At the beginning of each year I have the students write themselves a letter. They address it “To my graduating self.” I ask them to think about all the issues in their lives at that moment and how they think it will all resolve by the end of the year. I ask them to think about friendships and family, about school- work and other school challenges. I have them seal their letters in envelopes and I keep them until June.
Yesterday I pulled their letters out and told them they would get them back but first they had to write a letter to an adult in the school who helped them achieve the success they feel right now, who helped them to get where they are today. There were letters for a wide variety of adults in the building. Because I work in a K-12 school, there were letters for kindergarten teachers and first-grade teachers, even the security guard at the desk in the middle school/high school lobby.
One surprise was a letter I received. The surprise wasn’t that I got a letter. I always get a few each year. The surprise was who the letter was from. This student was not a stellar student. He struggled all year, missed deadlines, misunderstood assignments. He often needed to be reminded to refocus on class tasks and to stop playing/ talking with his friends. He actually seemed bored in class. I found myself tapping him on the shoulder very frequently to keep him from being distracted. His work was inconsistent which probably reflected the uneveness of his preparation for it; his vocabulary and reading comprehension very low. Yet there was something– an integrity, a solid moral center that grounded him, a genuine and sincere look in his eyes, that kept me working to move him, to push him. “I had a lot of school stress and trouble getting my work done this year,” he wrote, ” but you did not give up and brought a bright side to class. Thank you for helping me in that way….. If there were not teachers like you, I think my story would be different right now.”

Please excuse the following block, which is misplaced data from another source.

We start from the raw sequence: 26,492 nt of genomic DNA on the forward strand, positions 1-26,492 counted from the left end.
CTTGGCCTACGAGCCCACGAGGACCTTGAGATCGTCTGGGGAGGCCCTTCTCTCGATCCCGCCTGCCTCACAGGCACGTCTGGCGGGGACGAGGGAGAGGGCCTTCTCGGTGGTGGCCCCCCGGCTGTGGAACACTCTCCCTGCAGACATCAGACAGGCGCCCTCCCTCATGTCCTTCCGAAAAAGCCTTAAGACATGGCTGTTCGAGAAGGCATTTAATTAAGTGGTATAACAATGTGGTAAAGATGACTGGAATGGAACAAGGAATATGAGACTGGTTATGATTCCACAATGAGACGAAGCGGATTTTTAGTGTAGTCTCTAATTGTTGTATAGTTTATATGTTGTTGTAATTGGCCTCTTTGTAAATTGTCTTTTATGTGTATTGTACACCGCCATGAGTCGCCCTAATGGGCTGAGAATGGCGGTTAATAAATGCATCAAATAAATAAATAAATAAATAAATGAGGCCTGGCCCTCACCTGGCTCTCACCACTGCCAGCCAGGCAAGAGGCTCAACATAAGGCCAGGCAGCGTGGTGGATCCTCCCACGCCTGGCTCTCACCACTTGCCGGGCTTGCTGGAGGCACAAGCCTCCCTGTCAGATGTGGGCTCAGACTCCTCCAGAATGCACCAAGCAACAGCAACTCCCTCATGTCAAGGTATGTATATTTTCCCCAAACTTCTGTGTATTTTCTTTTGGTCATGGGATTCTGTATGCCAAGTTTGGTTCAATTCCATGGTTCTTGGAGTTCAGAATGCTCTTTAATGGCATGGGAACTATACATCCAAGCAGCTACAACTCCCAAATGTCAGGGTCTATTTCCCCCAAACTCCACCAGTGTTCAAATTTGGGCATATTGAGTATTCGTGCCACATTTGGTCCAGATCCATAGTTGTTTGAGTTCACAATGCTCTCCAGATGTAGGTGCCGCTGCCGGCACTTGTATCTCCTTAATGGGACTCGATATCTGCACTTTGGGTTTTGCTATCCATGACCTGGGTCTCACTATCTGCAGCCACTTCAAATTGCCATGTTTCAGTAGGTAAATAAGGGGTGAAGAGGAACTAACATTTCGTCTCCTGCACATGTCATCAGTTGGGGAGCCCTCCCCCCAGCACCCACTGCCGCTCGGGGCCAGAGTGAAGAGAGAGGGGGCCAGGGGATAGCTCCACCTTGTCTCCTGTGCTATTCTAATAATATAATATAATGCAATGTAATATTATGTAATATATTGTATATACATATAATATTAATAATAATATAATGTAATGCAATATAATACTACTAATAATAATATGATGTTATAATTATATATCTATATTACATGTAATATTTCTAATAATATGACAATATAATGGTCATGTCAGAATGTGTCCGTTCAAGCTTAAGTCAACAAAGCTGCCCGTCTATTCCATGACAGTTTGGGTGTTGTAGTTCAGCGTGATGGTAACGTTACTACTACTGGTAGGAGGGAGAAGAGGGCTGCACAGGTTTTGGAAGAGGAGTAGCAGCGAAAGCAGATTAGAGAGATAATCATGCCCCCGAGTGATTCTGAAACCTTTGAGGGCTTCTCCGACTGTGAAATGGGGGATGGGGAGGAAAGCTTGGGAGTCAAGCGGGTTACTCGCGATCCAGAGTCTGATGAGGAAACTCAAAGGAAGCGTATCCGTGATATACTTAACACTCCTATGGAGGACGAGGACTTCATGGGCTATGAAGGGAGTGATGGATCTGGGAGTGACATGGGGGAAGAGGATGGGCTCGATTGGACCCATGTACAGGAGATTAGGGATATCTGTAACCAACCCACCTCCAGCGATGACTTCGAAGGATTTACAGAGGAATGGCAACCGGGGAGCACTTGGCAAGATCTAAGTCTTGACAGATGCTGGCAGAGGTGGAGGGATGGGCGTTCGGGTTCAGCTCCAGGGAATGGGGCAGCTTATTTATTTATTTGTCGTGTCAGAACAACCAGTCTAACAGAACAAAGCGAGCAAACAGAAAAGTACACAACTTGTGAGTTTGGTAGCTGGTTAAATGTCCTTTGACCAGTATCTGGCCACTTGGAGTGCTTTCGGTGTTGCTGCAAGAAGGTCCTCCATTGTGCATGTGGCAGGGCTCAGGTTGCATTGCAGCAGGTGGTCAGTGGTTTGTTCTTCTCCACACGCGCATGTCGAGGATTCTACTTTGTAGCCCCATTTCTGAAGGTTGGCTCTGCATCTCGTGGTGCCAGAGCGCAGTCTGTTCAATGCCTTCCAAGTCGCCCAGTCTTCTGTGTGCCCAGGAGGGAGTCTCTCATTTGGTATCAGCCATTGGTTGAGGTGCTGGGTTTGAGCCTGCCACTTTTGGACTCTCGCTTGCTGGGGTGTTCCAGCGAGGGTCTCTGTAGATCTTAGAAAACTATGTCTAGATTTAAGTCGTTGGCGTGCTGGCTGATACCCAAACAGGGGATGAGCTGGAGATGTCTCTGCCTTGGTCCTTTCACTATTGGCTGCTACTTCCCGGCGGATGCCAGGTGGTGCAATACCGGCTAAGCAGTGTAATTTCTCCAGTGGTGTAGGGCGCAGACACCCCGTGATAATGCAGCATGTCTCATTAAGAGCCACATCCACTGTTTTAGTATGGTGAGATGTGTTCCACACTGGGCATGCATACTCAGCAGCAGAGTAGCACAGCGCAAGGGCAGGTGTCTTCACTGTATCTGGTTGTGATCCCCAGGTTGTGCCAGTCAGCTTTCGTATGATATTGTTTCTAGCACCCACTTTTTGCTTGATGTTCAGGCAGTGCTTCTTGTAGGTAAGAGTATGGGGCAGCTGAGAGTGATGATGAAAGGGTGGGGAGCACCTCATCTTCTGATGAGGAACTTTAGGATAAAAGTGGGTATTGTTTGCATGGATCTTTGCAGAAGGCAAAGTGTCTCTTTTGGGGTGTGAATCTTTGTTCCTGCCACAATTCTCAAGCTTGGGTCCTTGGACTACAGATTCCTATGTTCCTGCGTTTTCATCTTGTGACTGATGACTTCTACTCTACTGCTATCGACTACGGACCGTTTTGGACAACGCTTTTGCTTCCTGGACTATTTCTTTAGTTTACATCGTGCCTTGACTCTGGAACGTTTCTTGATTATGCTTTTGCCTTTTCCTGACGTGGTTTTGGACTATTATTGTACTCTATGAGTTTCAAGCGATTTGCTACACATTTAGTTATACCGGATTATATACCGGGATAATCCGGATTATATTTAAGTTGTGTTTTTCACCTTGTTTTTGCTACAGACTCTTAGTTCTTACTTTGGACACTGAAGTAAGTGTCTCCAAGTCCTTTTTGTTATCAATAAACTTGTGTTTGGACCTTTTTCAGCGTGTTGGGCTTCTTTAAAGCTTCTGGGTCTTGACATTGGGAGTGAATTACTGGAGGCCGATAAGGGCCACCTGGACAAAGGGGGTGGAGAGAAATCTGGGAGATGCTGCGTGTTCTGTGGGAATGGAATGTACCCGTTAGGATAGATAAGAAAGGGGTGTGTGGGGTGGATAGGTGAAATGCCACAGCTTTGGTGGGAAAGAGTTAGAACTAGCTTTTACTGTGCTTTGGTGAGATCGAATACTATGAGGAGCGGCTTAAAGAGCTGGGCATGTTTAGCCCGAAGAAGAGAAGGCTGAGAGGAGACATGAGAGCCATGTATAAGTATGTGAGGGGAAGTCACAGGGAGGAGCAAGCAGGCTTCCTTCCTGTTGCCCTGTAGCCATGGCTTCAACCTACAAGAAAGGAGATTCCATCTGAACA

Teachers have obvious power. I sometimes forget the subliminal, almost unintentional power we teachers exert. TD was a student I thought I had not made any real or meaningful connection with. How did I forget that every interaction counts, that every relationship has meaning? No miracles here but for the ones we can ferret out for ourselves.
By the way, the students’ letters to themselves were greeted with much trepidation, especially as many of them were addressed as “Stay as beautiful as you are” and “You are awesome.” They barely remembered the people who wrote those letters. They felt utterly changed.